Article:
Our first task will be to predict the specie of an Iris flower given the four sepal and length measures. For the moment, we will start using only two attributes, its sepal width and length. We will do this to ease visualization, but later we will use the four attributes, and see if performance improves. This is an instance of a **classification problem**, where we want to assign a label taken from a discrete set to an item according to its features.

The typical classification process roughly involves the following steps:

- select your attributes,
- build a model based on available data, and
- evaluate your model’s performance on previously unseen data.

To do this, before building our model we should separate training and testing data. Training data will be used to build the model, and testing data will be used to evaluate its performance.

Our first step will be to separate the dataset into to separate sets, using 75% of the instances for training our classifier, and the remaining 25% for evaluating it (and, in this case, taking only two features, sepal width and length). We will also perform *feature scaling*: for each feature, calculate the average, subtract the mean value from the feature value, and divide the result by their standard deviation. After scaling, each feature will have a zero average, with a standard deviation of one. This standardization of values (which does not change their distribution, as you could verify by plotting the X values before and after scaling) is a common requirement of machine learning methods, to avoid that features with large values may weight too much on the final results.

In [213]:

```
from sklearn.cross_validation import train_test_split
from sklearn import preprocessing
# Create dataset with only the first two attributes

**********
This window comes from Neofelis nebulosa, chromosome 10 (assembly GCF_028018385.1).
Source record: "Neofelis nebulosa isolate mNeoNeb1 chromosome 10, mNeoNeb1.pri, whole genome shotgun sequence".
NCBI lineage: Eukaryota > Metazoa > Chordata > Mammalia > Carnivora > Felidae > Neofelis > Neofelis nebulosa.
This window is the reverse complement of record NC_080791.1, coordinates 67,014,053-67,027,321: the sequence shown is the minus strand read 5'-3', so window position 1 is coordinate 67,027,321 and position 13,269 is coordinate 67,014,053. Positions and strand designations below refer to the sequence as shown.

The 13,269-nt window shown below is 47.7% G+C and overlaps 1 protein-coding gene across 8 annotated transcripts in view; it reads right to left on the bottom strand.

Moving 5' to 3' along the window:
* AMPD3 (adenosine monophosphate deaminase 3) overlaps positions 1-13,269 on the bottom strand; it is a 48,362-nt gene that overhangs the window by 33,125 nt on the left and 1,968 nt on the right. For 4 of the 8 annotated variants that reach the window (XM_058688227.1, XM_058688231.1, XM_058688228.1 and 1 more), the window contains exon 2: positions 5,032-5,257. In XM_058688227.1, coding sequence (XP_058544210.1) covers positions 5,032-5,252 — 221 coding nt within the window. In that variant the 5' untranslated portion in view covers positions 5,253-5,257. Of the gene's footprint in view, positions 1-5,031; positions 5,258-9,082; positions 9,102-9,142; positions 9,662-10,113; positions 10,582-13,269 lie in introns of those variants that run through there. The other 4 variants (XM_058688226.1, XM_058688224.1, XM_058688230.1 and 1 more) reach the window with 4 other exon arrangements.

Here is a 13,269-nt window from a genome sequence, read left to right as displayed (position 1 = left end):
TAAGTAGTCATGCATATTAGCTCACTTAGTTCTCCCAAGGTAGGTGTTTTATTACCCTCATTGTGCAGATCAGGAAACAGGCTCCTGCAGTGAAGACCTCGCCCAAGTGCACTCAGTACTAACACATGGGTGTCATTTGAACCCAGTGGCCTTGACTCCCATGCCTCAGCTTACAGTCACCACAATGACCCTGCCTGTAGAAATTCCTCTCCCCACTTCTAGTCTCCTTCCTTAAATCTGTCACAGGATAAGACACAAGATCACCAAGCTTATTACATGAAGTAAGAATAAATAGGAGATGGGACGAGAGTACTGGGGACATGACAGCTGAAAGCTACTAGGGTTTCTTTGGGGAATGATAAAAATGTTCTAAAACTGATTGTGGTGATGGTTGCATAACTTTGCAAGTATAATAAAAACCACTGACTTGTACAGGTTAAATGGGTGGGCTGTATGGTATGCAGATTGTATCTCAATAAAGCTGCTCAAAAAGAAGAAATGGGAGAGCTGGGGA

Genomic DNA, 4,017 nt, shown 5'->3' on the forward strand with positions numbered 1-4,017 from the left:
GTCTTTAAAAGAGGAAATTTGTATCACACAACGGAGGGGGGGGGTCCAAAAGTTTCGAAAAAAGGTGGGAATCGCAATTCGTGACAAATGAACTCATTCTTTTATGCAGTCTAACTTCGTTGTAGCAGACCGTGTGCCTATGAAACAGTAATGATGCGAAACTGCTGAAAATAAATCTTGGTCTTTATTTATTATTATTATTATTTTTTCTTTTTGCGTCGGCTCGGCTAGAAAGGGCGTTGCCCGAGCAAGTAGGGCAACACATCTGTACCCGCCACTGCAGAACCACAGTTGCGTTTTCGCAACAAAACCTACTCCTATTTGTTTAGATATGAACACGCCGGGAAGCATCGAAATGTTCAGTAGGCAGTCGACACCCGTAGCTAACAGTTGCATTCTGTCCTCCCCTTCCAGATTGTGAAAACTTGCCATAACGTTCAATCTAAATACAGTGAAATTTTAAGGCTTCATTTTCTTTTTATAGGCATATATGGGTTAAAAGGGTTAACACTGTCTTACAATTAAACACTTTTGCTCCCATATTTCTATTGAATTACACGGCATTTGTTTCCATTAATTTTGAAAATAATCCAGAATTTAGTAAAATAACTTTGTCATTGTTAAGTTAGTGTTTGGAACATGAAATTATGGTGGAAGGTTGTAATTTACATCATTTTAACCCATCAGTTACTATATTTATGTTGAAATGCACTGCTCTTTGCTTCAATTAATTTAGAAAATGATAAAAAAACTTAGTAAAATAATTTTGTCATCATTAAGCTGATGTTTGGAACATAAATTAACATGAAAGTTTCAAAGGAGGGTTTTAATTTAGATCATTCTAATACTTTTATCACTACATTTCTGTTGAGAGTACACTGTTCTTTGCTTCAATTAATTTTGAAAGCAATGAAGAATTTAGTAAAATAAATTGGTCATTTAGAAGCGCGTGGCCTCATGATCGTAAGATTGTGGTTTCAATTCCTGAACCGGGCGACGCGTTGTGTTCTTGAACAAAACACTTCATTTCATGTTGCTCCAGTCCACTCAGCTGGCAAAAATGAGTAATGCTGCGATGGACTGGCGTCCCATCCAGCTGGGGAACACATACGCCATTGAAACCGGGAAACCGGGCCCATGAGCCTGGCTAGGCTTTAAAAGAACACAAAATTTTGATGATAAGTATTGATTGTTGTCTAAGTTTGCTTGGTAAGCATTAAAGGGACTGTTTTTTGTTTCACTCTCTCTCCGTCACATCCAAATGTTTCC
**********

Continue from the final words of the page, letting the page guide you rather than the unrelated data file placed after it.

X, y = X_iris[:, [0,1]], y_iris
# Test set will be the 25% taken randomly
X_train, X_test, y_train, y_test = train_test_split(X, y, test_size=0.25, random_state=33)
# Standarize the features
scaler = preprocessing.StandardScaler().fit(X_train)
X_train = scaler.transform(X_train)
X_test = scaler.transform(X_test)
```

Check that, after scaling, the mean is 0 and the standard deviation is 1 (this should be exact in the training set, but only approximated in the testing set, because we used the training set media and standard deviation):

In [214]:

```
print ('Training set mean:{:.2f} and standard deviation:{:.2f}'.format(np.average(X_train),np.std(X_train)))
print ('Testing set mean:{:.2f} and standard deviation:{:.2f}'.format(np.average(X_test),np.std(X_test)))
```

Display the training data, after scaling.

In [215]:

```
colormarkers = [ ['red','s'], ['greenyellow','o'], ['blue','x']]
plt.figure('Training Data')
for i in range(len(colormarkers)):
xs = X_train[:, 0][y_train == i]
ys = X_train[:, 1][y_train == i]
plt.scatter(xs, ys, c=colormarkers[i][0], marker=colormarkers[i][1])
plt.title('Training instances, after scaling')
plt.legend(iris.target_names)
plt.xlabel('Sepal length')
plt.ylabel('Sepal width')
plt.show()
```

To start, let's transform the problem to a binary classification task: we will only want to distinguish setosa flowers from the rest (it seems easy, according to the plot). To do this, we will just collapse all non-setosa targets into the same clas (later we will come back to the three-class original problem)

In [169]:

```
import copy
y_train_setosa = copy.copy(y_train)
# Every 1 and 2 classes in the training set will became just 1
y_train_setosa[y_train_setosa > 0]=1
y_test_setosa = copy.copy(y_test)
y_test_setosa[y_test_setosa > 0]=1
print ('New training target classes:\n{0}'.format(y_train_setosa))
```

Our first classifier will be a linear one.